Thursday, March 29, 2018

Rick Robinson: "Symphony Swings into Action" 7:30 PM Sunday, April 8, Birmingham Temple on 12 Mile Rd. near Detroit


Photo by David Burnett

Draylen Mason makes 1st down

Kevlar Afrika with Simfonica

Rick Robinson

March 29, 2018

Rick Robinson writes:

Dear Friends,       

My bi-monthly newsletter seems to be turning into quarterly. Given the increasing pace of information today, perhaps that's not such a bad thing. CutTime® in 2018 is off to a slow but promising start.

Simfonica played two great concerts at the Fox Run senior community and the Grosse Pointe Memorial Church. Even older, traditional audiences seem to enjoy being invited to join the music-making on soft toy percussion from time to time. Our drummer Mike List cued them in with a yellow banana shaker (pic at top). We received a fairly good video of the former performance, which I'll cut and make available on YouTube. And we further surprised the church audience with a taste of our new partnership with The Urban Requiem Project I mentioned in our last newsletter. Kevlar Afrika waxed poetically over my Serenade and each hand washed the other: the poetry gained urgency and arc, while the music gained relevance and a modern authenticity. I'll write a bit more about where this is going next.

The postcard design by the church music director Jim Biery was so good, I asked him to create a promotional card we can use to book more gigs. Explaining the differences between the two ensembles, it is linked here for you to see, share and help us adapt classical and symphonic music near you.

I always enjoy subbing bass into local orchestras. Once again I played in the Sphinx Competition orchestra; this time as assistant to Philadelphia Orchestra Associate Principal Joseph Conyers

The last time he and I played together decades ago, he was subbing into DSO from Grand Rapids Symphony. Ann Arbor Symphony has me out regularly, and Detroit had me for the annual Classical Roots concerts and some educational services. I was particularly pleased to meet incoming DSO bassist Nick Myers, a fellow Interlochen Arts Academy grad and Michigan native.

In fact Nick was able to hear Simfonica perform for a meeting of Interlochen alumni at the Detroit Metro Airport Westin, and was impressed enough to take a publication catalog to Juilliard where he is soon graduating. I'd like to begin recruiting bass players like him and begin stepping out, to let a younger generation take ownership of CutTime ensembles.

Last week I played in the Detroit Film Theatre pit orchestra Richard Einhorn's incredible score for the emotional silent French film The Passion of Joan of Arc. And this week I'm playing Easter mass at Assumption Grotto Catholic Church in Detroit, where Father Peronne regularly leads musical masses, this time by Gounod and Mozart.

CutTime has magical concerts coming up in April near Detroit and Cleveland. April 8 (Su) 7:30 is the CutTime Players program at Birmingham Temple on 12 Mile, called Symphony Swings into Action. We'll highlight the intersections of jazz, folk, humor and classical with Bach, Smetana, Vivaldi, Robinson and Claude Bolling! And April 19 (Th) 7:30 I bring the Detroit crew of CutTime Simfonica to the Rocky River Senior Center auditorium for Now Time Like the Present. They've enjoyed Players twice now and can't get enough of our New Classical spirit. MOT Concertmaster Eliot Heaton (top pic) will be featured in both programs.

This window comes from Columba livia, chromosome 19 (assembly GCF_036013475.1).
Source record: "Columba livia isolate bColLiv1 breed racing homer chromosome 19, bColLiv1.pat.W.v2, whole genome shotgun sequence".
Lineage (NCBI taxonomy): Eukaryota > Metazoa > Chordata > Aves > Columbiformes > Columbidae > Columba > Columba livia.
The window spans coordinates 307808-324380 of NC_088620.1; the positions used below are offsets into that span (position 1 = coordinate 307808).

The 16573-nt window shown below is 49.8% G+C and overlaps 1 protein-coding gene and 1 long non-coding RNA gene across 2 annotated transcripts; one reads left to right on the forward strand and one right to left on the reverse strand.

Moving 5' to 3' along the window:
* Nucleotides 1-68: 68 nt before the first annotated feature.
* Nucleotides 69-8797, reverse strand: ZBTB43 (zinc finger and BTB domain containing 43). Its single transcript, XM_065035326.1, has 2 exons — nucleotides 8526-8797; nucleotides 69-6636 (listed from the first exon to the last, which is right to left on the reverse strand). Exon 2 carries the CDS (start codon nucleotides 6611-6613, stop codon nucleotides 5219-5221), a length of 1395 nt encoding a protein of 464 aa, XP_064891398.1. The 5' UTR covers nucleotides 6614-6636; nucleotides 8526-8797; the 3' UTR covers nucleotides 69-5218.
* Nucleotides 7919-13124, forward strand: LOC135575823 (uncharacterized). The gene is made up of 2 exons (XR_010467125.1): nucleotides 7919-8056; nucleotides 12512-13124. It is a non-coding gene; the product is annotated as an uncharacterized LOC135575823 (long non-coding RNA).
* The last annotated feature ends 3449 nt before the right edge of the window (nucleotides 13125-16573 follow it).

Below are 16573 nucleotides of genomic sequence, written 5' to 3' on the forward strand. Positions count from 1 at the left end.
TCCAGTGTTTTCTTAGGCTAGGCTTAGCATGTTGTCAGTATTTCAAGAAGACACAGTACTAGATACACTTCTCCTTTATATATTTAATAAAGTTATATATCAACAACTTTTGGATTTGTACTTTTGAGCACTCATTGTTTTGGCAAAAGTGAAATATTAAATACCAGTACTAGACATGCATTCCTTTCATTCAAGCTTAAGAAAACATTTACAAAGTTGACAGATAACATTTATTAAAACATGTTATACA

At both of these events, I'm going to interrupt the fun to dedicate a work to the great spirit of Draylen Mason (above), a spirited 17-yo bassist who was killed by one of the Austin, Texas bombs. This promising young man was a beacon of light in his community, soloed well in his school orchestra, participated in others and accepted to study at Indiana University. He was a great American who exemplified what this country stands for. His flame was extinguish, but we will help it live again that it can spread through tribute programs of music, photos, videos of him and friends who knew him, poetry, a new composition and perhaps even a song. We will announce a tribute program in Detroit soon.

This seems to be a new direction CutTime is taking ever since our DIA program marking the Detroit '67 uprising last year. The poet Virgil Taylor, in attendance, contacted me to talk about collaborating in The Urban Requiem Project (, which celebrates and mourns the life and death of industrial Detroit with  poetry, classical and soul music, and projected photos of Detroit's 20th-Century factories and families, often all at the same time. The effect is quite powerful. And we are applying for grants to grow, refine and perform our work on scales both large and tiny; eventually creating a large symphonic work that could resonate in all the rustbelt cities, and possibly starting this summer in my hometown of Highland Park, MI; the ironic City of Trees. Given the assaults on democracy, inclusion and fairness in America, the time is right for art to bring humanity back together.

So, the immediate future looks dark, and in need of dark music, the special domain of classical music. But through this darkness we will find a way into the unforeseeable future, resuming the path to universality, equity, tolerance and even some agape.

Meanwhile, come to our concerts, recommend us to concert presenters, and support us both spiritually and financially. Thanks!

- Rick Robinson (Mr. CutTime)

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